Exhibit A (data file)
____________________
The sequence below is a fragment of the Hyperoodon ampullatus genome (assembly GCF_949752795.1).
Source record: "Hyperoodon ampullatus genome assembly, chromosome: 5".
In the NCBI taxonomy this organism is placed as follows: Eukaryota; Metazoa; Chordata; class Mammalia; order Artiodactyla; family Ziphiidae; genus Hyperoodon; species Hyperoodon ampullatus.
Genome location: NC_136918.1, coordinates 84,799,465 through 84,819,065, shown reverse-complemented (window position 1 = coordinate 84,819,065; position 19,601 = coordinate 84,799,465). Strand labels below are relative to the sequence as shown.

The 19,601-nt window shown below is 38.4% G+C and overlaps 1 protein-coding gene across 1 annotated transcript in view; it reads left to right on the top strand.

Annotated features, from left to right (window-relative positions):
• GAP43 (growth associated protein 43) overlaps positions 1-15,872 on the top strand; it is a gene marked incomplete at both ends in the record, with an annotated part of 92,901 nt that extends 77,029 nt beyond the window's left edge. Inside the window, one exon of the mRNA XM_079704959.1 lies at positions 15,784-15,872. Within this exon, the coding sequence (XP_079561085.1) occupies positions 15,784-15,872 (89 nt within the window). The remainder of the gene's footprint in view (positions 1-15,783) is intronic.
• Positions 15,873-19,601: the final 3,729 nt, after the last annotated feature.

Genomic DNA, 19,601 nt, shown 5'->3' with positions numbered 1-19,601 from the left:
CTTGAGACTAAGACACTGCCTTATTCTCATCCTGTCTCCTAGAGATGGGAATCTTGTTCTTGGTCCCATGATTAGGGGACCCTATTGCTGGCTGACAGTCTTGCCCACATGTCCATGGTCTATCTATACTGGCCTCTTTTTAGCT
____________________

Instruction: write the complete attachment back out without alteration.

The sequence below is a fragment of the Hyperoodon ampullatus genome (assembly GCF_949752795.1).
Source record: "Hyperoodon ampullatus genome assembly, chromosome: 5".
In the NCBI taxonomy this organism is placed as follows: Eukaryota; Metazoa; Chordata; class Mammalia; order Artiodactyla; family Ziphiidae; genus Hyperoodon; species Hyperoodon ampullatus.
Genome location: NC_136918.1, coordinates 84,799,465 through 84,819,065, shown reverse-complemented (window position 1 = coordinate 84,819,065; position 19,601 = coordinate 84,799,465). Strand labels below are relative to the sequence as shown.

The 19,601-nt window shown below is 38.4% G+C and overlaps 1 protein-coding gene across 1 annotated transcript in view; it reads left to right on the top strand.

Annotated features, from left to right (window-relative positions):
• GAP43 (growth associated protein 43) overlaps positions 1-15,872 on the top strand; it is a gene marked incomplete at both ends in the record, with an annotated part of 92,901 nt that extends 77,029 nt beyond the window's left edge. Inside the window, one exon of the mRNA XM_079704959.1 lies at positions 15,784-15,872. Within this exon, the coding sequence (XP_079561085.1) occupies positions 15,784-15,872 (89 nt within the window). The remainder of the gene's footprint in view (positions 1-15,783) is intronic.
• Positions 15,873-19,601: the final 3,729 nt, after the last annotated feature.

Genomic DNA, 19,601 nt, shown 5'->3' with positions numbered 1-19,601 from the left:
CTTGAGACTAAGACACTGCCTTATTCTCATCCTGTCTCCTAGAGATGGGAATCTTGTTCTTGGTCCCATGATTAGGGGACCCTATTGCTGGCTGACAGTCTTGCCCACATGTCCATGGTCTATCTATACTGGCCTCTTTTTAGCT